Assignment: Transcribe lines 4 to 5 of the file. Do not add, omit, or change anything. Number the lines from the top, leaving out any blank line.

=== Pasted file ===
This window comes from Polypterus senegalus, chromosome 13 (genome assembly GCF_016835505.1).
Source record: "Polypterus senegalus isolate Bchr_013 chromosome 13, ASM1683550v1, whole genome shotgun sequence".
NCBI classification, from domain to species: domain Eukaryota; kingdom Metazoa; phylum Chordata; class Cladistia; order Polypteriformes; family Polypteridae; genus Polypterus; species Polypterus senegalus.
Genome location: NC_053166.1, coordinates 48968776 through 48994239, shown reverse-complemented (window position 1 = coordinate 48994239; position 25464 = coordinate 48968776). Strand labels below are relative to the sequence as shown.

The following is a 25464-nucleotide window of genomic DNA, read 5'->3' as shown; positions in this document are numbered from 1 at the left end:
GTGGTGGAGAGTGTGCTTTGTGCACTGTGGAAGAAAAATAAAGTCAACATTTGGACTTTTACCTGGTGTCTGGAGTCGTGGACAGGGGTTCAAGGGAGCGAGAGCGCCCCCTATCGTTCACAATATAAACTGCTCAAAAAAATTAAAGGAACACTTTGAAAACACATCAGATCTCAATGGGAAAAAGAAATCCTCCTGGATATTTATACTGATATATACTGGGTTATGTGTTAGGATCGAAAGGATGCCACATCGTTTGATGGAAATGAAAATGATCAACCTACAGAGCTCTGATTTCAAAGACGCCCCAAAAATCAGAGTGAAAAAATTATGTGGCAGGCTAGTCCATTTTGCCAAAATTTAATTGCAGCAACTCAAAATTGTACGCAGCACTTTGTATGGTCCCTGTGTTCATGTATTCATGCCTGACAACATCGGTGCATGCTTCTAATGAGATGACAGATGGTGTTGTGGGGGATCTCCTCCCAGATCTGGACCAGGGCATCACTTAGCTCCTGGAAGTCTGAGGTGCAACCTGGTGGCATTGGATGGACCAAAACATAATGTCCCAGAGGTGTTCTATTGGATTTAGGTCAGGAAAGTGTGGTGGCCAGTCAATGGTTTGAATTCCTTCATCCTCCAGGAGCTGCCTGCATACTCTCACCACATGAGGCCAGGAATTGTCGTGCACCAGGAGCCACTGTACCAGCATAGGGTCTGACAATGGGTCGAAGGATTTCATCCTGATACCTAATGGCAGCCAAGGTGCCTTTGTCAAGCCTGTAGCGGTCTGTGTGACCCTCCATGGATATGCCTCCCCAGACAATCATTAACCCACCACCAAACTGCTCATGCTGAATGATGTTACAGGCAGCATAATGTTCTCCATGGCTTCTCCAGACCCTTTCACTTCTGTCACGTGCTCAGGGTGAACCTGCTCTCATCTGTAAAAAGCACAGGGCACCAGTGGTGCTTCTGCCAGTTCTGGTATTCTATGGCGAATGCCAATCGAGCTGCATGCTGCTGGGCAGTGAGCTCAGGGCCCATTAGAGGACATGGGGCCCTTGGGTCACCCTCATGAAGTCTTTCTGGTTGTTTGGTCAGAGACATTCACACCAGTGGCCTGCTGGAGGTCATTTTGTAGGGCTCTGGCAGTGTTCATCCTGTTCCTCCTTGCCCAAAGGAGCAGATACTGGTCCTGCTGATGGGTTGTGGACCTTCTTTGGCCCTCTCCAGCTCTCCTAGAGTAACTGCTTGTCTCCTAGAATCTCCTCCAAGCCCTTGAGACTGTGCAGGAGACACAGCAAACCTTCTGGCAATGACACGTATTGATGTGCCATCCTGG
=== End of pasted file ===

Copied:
Genome location: NC_053166.1, coordinates 48968776 through 48994239, shown reverse-complemented (window position 1 = coordinate 48994239; position 25464 = coordinate 48968776). Strand labels below are relative to the sequence as shown.

The following is a 25464-nucleotide window of genomic DNA, read 5'->3' as shown; positions in this document are numbered from 1 at the left end: